Good targets, out of sight

Mirjana Dokmanovic, PhD
Danica Drakulic, PhD
Association Technology and Society

Lack of long-term visions, commitment and comprehensive strategies, as well as the economic crisis, jeopardise achievements of MDGs in Serbia.

Serbia’s lack of any long-term vision or commitment as well as any comprehensive development strategies, make it difficult to counter the negative impact of the global economic crisis and establish a solid basis for economic growth, including increased jobs and livelihoods. In this context, with weak democratic institutions and lacking the rule of law, that the MDGs are unlikely to be achieved by 2015. There is thus a strong need to change the current neoliberal economic development paradigm to one that will focus on achieving human development for all.

In 2005, the Government of the Republic of Serbia adopted the first MDG review, assessing progress and trends for each goal. In 2006, it set up a multisectoral task force to customize MDG targets and indicators to the specific needs and problems of the citizens. The process involved CSOs, professional organizations, the business sector and the media. The task force developed the MDG Monitoring Framework for Serbia, whereby targets and indicators are aligned with national priorities, strategies and legislation.

One of the main challenges in tracking progress towards development goals is the existence of multiple strategies prepared according to sectorial criteria. The MDG Monitoring Framework takes into consideration priorities expressed in the only two multi-sectorial strategies, the Poverty Reduction Strategy Paper (PRSP), adopted by the Government in 2003, and the European Union Integration Strategy . The Republic of Serbia was granted the status of EU membership candidate country in March 2012, and consequently, the issues of social inclusion and poverty reduction has become a mandatory component of EU integration policy. This fact has contributed to start establishing a system for monitoring indicators of social inclusion and poverty reduction agreed at EU level.

In 2012, Serbia was selected as one among, then 56 countries, in which national consultations about UN post 2015 Sustainable Development Goals were held. As concluded, there are no sufficient new data, neither available reliable sources for all indicators, but there enough information as to derive conclusions about main tendencies and critical gaps in achieving of MDGs .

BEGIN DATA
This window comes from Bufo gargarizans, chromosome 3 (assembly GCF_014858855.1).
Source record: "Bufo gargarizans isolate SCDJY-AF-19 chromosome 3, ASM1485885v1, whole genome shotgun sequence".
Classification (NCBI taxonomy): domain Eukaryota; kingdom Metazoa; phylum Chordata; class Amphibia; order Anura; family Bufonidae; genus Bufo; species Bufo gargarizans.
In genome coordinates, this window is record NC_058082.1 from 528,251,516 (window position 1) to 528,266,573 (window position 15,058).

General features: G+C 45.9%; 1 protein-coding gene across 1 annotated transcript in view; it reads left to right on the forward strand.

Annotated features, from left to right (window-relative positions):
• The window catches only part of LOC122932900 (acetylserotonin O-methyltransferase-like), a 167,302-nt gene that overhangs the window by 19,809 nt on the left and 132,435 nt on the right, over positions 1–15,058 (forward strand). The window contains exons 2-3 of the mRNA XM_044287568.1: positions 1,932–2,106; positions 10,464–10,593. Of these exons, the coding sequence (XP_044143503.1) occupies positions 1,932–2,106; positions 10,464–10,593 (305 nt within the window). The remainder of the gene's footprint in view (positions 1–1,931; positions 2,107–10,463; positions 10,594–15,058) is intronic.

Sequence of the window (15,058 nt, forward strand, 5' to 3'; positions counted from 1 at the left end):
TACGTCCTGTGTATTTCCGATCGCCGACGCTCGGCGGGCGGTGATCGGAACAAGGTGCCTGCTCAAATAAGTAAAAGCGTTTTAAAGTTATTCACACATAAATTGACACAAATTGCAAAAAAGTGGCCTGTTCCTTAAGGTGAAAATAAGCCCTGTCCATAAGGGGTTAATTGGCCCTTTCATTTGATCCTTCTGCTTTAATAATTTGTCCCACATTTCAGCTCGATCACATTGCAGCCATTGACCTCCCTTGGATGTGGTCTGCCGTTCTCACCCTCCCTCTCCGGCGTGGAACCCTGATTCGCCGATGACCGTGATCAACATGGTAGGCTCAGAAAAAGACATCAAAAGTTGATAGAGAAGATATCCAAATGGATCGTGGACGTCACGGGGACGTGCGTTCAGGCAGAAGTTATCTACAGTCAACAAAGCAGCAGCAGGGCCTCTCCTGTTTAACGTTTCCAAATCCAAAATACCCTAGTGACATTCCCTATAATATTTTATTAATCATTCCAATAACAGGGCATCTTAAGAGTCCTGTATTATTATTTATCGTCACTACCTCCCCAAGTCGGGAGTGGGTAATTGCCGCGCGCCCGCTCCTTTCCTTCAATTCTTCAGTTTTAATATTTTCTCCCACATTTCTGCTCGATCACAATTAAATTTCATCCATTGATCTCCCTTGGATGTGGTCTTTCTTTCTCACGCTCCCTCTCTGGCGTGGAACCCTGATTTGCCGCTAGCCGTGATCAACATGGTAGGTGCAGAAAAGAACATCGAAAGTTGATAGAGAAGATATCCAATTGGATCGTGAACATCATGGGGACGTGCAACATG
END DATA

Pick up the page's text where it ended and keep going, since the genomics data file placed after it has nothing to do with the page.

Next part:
Goal 1: Poverty and employment – Not achieved

The unemployment rate is among the highest in Europe and poverty is increasing. Accordingly to the 2009 National Report of the Realization of MDGs , the total poverty rate in 2007 was halved in comparison to 2002 (14% vs. 6.6%), and the extreme poverty rate was close to zero. The latest data have shown that this positive trend was only a matter of the used methodology for monitoring poverty reduction.  The 2012 Report , based on a different, newly established methodology and system for monitoring indicators of poverty reduction harmonized with the EU standards, shows increasing trend of poverty. In 2010, 9.2% of population lived below absolute poverty line, in comparison to 8.8% in 2006, while Gini coefficient rose from 32.9 to 33.0 . Majority of the poor live in rural areas, in multimember families, have a low level of education, and are unemployed. Poverty is very high in some groups and regions (Roma, South Serbia, rural areas), and a large number of citizens is just above the poverty line. The number of children living in poverty is growing (11.6% in 2006 vs. 13.7% in 2010).

 

The first research on homeless in Serbia done in 2012 has turned the attention to this publicly invisible and hidden issue. Although there is no credible data about the number of homeless, the capacity of existing shelters in 12 municipalities and cities, mainly established after 2004, are insufficient, especially in winter. The research identified structural and systematic causes of homelessness, as unavailability of flats at market rates, insufficient capacity of social housing, absence of social measures, the growth of structural unemployment and poverty, and the complete disregard of the prevention of homelessness and possible resources of support. With the exception of the residents of the Roma settlements, the majority of homeless are those who lost the job due to economic restructuring and who have retired. Generally, they are excluded from the social welfare and health care system. The NGO Housing Centre opened a wider debated on homelessness in Serbia and proposed policy changes at the first conference on this issue in May 2012.